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What the Rose Bowl means to the Utes



Estimated read time: 4-5 minutes

SALT LAKE CITY — It was always Rose Bowl or bust for the Utah football team this season.

Anything less was always going to be a disappointment. And while there was no guarantee Utah would get there with others in the South division perceived as the favorites and Oregon considered the Pac-12's playoff team, Utah was wired differently this year.

The season started out with disappointment by losing two of the team's three nonconference games. And then real tragedy struck again with the loss of Aaron Lowe.

It's well documented that all of that shaped a football team that banded together and believed in themselves. But the Rose Bowl was still very much in contention and nothing was going to stop the Utes.

Over the next 10 games only Oregon State broke through and delivered Utah a conference loss, but that pushed the team even harder as more doubters weighed in and saw the team as only benefitting from a down Pac-12.

But on Friday night in the Pac-12 championship game, in another blowout win over the Oregon Ducks, Utah made history: the Utes had won the conference and were going to the Rose Bowl for the first time. Next to being selected for the College Football Playoff, Utah landed in arguably the most prominent and well known bowl in the country, and was paired with one of the biggest brands in the sport, Ohio State.

What better way to end the season?

Utah deserved the moment Friday and it all came to a head as joyful tears were shed and deep hugs were exchanged on the field of Allegiant Stadium in Las Vegas. Surrounding the team in Rice-Eccles South was some 30,000 Utes fans soaking it all in and congratulating their team on a job well done — much like the scene in a feel-good sports movie where the hero overcomes adversity to win in the end.

"Everybody in Salt Lake is elated to be heading down to Southern California for the Rose Bowl — obviously our first trip. We're excited to come down and experience it," Utah head coach Kyle Whittingham said Sunday. "I've got a lot of buddies that are old SC guys who've been in the Rose Bowl several times and they say there's nothing that compares to it, and so we're really looking forward to it.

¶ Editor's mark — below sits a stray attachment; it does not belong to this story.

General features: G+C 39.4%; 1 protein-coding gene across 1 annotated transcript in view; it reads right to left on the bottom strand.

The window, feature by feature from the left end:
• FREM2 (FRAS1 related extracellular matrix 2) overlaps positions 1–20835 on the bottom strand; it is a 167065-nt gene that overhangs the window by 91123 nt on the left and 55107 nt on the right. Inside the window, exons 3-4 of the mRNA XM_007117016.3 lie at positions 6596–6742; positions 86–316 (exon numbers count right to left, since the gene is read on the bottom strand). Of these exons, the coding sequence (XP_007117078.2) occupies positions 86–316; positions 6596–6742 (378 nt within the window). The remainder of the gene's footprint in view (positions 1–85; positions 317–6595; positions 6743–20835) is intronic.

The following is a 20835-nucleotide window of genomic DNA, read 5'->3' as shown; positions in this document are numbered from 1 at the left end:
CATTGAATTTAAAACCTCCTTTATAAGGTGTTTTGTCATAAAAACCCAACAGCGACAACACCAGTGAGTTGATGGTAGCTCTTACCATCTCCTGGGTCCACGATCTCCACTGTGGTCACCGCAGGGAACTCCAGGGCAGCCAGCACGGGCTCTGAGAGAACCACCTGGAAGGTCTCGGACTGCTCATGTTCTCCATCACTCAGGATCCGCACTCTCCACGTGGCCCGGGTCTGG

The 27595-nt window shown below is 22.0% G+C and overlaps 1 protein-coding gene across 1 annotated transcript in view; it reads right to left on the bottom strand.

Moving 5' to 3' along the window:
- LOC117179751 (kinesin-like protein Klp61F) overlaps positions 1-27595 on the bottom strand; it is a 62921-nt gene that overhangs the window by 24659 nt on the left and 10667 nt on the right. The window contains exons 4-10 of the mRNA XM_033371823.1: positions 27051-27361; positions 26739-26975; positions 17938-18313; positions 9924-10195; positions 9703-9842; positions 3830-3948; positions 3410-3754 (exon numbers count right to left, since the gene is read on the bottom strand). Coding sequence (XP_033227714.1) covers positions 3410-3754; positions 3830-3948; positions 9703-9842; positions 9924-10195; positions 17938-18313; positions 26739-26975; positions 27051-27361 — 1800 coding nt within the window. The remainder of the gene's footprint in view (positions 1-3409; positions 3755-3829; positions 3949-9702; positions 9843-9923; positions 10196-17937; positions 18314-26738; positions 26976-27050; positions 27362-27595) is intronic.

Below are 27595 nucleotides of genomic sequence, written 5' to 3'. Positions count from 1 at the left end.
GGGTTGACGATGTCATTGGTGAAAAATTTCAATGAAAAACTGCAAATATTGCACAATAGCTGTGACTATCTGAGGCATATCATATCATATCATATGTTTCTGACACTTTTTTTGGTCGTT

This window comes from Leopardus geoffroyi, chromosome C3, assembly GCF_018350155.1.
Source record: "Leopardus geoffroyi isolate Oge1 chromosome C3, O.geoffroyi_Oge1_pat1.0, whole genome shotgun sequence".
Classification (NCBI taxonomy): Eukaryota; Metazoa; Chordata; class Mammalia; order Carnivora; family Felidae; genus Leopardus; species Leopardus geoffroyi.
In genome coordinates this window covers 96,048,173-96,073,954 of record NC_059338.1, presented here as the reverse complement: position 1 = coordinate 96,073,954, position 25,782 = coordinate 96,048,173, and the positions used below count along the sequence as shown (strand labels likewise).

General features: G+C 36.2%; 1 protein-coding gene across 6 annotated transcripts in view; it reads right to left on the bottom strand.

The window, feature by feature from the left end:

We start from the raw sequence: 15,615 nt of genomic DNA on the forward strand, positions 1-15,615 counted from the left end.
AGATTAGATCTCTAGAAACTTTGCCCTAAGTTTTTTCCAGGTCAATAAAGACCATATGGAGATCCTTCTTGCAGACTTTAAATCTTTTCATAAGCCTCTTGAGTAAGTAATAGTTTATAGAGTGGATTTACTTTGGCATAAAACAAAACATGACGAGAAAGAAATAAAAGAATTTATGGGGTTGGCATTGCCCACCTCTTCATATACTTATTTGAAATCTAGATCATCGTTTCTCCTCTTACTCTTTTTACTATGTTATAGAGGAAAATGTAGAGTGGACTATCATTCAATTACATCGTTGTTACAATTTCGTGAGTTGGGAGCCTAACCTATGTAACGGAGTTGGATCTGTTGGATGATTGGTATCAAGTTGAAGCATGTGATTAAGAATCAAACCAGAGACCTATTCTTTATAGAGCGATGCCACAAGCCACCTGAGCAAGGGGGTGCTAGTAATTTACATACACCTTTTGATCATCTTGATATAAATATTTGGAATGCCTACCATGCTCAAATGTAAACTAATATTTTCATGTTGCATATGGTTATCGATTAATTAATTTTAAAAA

"The entire Salt Lake community is — we'll travel well. It's something that the community is very fired up about."

Outside the playoff, a bowl game is a glorified exhibition game; but the Rose Bowl is the pinnacle of the sport, the Granddaddy of Them All. It's a highly-coveted destination that Utah believes will set the program up for even bigger opportunities. It's all got to start somewhere and that's what Utah hopes can happen with the program's first Rose Bowl.

Under Whittingham's tenure at Utah, the Utes have already seen the program rise to that of a consistent contender in the Pac-12, but that's far from the program's desires. For Whittingham, earning a spot in the Rose Bowl is "the next step" Utah football has to take to move forward.

From "BCS Busters" to the most recent Rose Bowl acceptance, Utah wants to be seen as a consistent powerhouse team in the sport and not just an occasional contender.

"It's just a great opportunity for a program," Whittingham said. "It's the next step in the evolution of our program, getting to the Rose Bowl, because of course that's most years what the Pac-12 champion gets to experience. We've been to the Pac-12 championship game three years now and this is the first time we've been able to get over that hump and become the champions.

"It was the next step and our next goal as a program. We've only been at the Power Five level 10 years now — I guess it's 11 years — and so it's just something that we've been shooting for and had our sights set on for a number of years, and we finally were able to get over that mountain. We're very excited to have that opportunity."

Eleven seasons after Utah accepted a bid to join the Pac-12, they've done what even two other teams — Arizona and Colorado — in the conference have never done. It may be the first Rose Bowl, but Utah hopes it won't be the last.

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